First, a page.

"It seems that your brain starts to trigger your decision before you make up your mind," said the study's lead author, John-Dylan Haynes of the Max Planck Institute ... in Germany. "We can't rule out free will, but I think it's very implausible. The question is, can we still decide against the decision our brain has made?"
Employing both functional magnetic resonance imaging and pattern recognition statistical techniques, the researchers were able to predict which button people would choose before they made their conscious decisions—as much as 10 seconds early, "an eternity," Haynes said.

Haynes believes that delay suggests the absence of free will as most people define it.

The physical brain apparently starts shaping the decision long before the conscious mind does. He speculated that the frontopolar cortex encodes the decision, while a section of the parietal cortex stores it and coordinates the decision's timing.

The study does not settle the issue of whether there is free will. But, for those who suppose that their conscious decisions are the captain of their ship, things aren't looking very good right now.

• • • •

If Haynes is right, then conscious decisions are epiphenomena—that is, each is "a secondary effect or byproduct that arises from but does not causally influence a process" (as my Mac dictionary would have it).

Think of a futuristic robot (Ralph) that seems and behaves exactly like a human being. Ralph is a deterministic mechanism—that is, like my Mac (more or less), Ralph is a system in which nothing happens by chance; everything is programed and caused.

Ralph is not, however, sentient (i.e., he has no mental life).

Suppose that a clever engineer finds a way to modify Ralph so that he does have a mental life. Thus, now, he no longer only seems to think and feel; he really does think and feel.

But Ralph's new feature amounts to a series of epiphenomena. That is, the thoughts and feelings and decisions of Ralph's "mind" do not cause anything. In fact, the older mechanism within Ralph causes his thoughts. And so Ralph imagines that his decision to lift his hand caused him to lift his hand, when, in fact, his mechanism caused both the lifting of his hand and his "decision" to do so.

Does Ralph have a free will?

Blade Runner: "I've seen things"

Aristotle argued that we are responsible for our character because our character forms through habit. A young person who continually "does as the courageous person does" will grow accustomed to behaving in that way; he will develop a firm disposition to stand his ground. But it works for vice, too. A young person who is allowed to (and allows himself to) run away whenever something fearful arises will form a disposition to run away. His cowardice—his disposition to run away—will be of his own making.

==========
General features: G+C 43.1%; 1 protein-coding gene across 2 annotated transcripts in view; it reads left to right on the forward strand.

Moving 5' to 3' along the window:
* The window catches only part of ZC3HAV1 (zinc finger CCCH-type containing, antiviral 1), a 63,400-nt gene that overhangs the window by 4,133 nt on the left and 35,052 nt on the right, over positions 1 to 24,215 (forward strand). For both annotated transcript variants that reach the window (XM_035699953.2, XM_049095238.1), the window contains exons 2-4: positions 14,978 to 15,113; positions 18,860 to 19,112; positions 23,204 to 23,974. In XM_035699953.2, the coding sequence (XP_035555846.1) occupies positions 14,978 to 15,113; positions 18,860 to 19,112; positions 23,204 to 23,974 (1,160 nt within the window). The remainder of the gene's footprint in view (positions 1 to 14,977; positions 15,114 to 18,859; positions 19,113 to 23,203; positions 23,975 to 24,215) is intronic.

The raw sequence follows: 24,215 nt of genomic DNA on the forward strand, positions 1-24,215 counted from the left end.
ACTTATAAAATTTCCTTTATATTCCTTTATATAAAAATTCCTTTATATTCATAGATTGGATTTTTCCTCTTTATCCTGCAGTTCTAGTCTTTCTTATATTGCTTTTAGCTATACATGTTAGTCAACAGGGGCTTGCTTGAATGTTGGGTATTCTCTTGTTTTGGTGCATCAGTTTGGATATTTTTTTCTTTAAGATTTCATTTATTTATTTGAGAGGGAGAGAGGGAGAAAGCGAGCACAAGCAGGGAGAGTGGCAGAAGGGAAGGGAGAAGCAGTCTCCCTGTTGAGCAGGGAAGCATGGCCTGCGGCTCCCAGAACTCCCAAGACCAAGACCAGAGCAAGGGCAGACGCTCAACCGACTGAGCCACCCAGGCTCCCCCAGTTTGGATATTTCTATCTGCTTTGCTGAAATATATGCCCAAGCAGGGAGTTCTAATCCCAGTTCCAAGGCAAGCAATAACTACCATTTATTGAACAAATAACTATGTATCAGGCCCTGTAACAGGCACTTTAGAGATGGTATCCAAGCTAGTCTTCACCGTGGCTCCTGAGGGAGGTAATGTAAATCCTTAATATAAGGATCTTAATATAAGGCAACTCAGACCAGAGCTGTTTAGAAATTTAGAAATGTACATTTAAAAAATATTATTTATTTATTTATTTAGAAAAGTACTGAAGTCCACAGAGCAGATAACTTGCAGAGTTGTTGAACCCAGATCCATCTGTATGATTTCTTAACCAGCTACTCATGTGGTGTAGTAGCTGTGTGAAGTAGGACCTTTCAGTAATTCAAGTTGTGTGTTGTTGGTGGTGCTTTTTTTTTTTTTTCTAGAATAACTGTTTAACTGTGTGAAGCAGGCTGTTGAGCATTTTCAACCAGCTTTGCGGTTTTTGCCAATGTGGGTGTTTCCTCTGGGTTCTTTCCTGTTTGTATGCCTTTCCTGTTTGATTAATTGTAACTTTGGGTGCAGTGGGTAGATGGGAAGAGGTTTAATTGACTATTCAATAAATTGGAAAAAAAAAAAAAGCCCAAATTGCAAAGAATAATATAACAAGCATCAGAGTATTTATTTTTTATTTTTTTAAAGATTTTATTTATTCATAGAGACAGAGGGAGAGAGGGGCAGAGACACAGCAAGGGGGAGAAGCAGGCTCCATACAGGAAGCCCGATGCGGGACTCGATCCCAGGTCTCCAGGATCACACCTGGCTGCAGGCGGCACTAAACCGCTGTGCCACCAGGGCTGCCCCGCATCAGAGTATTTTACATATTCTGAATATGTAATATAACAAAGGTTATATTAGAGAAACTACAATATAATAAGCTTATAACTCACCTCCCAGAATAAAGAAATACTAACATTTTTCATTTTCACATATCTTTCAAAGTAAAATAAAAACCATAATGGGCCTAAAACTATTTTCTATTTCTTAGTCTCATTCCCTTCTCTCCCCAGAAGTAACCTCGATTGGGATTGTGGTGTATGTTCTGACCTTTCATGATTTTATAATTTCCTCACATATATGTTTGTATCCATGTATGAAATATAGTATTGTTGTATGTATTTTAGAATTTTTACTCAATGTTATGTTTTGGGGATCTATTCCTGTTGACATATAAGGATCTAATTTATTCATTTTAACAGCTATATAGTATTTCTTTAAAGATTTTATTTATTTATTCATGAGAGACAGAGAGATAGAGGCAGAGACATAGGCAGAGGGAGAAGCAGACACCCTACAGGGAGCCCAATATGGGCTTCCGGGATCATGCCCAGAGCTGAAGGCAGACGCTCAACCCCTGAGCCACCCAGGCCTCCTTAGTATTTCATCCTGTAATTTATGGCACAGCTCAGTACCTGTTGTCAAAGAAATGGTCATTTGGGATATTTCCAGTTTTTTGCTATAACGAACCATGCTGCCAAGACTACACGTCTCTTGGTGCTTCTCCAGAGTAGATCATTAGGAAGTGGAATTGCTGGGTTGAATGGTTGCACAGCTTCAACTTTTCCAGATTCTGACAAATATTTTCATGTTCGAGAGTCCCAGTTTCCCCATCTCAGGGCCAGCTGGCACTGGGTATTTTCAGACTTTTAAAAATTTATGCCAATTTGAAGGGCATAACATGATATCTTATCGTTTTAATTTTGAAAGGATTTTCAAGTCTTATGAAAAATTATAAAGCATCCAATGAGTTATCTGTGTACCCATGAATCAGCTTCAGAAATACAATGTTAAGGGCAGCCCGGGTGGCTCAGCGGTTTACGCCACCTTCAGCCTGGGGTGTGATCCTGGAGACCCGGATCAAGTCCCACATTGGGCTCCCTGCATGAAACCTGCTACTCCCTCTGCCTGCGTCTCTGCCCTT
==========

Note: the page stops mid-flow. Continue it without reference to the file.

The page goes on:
As far as it goes, this makes a great deal of sense and is, I think, insightful.

For those who are inclined to press the question of how it is that a person is responsible for his actions, this account promises some answers. If John runs away like a coward, we can attribute that to his cowardice (his disposition to run away), and since he chose the actions that, repeatedly performed (owing to his choices), led to the formation of that disposition, he is responsible for his cowardice.

But this does seem to raise a puzzle. We have asked, why is John responsible for his cowardice? The answer: he chose the actions that led to his cowardly character.

OK. But what is the nature of the "self"—the John—who chose those actions that are now at the bottom of our explanatory scheme? We cannot refer to character, since we've already appealed to these actions to explain character.

So just what is this self then? Isn't it something that reveals character by its choices (of actions)? How could it be otherwise? But now we're just going in circles, for we are appealing to character to explain actions that explain character.

Suppose that one ends one's efforts to explain moral responsibility there. If so, then I suppose that one must regards the "self" that makes the choices (that develop the character that issue in actions for which one is responsible) as a kind of "character" that just comes into being: a given, a brute fact. The self is not responsible for the "character" of this original self. It just is what it is.

Does it make sense to view responsibility in this stark way? If someone is born bad, does it make sense to hold him responsible for being bad? (Surely not, unless we have an account of how this entity that is born is the way it is because of some process that occurred previously [now we're getting metaphysical!] that includes some way that the self is responsible for how he ends up being. We seem to be in an infinite regress here.)

We do seem to think in that stark way sometimes. We are told that child molesters are almost always the product of child molestation. When I hear this, a part of me thinks: it is not at all clear to me that we can hold someone responsible for their pedophilia if that aspect of their personality is virtually guaranteed by their having been molested as a child.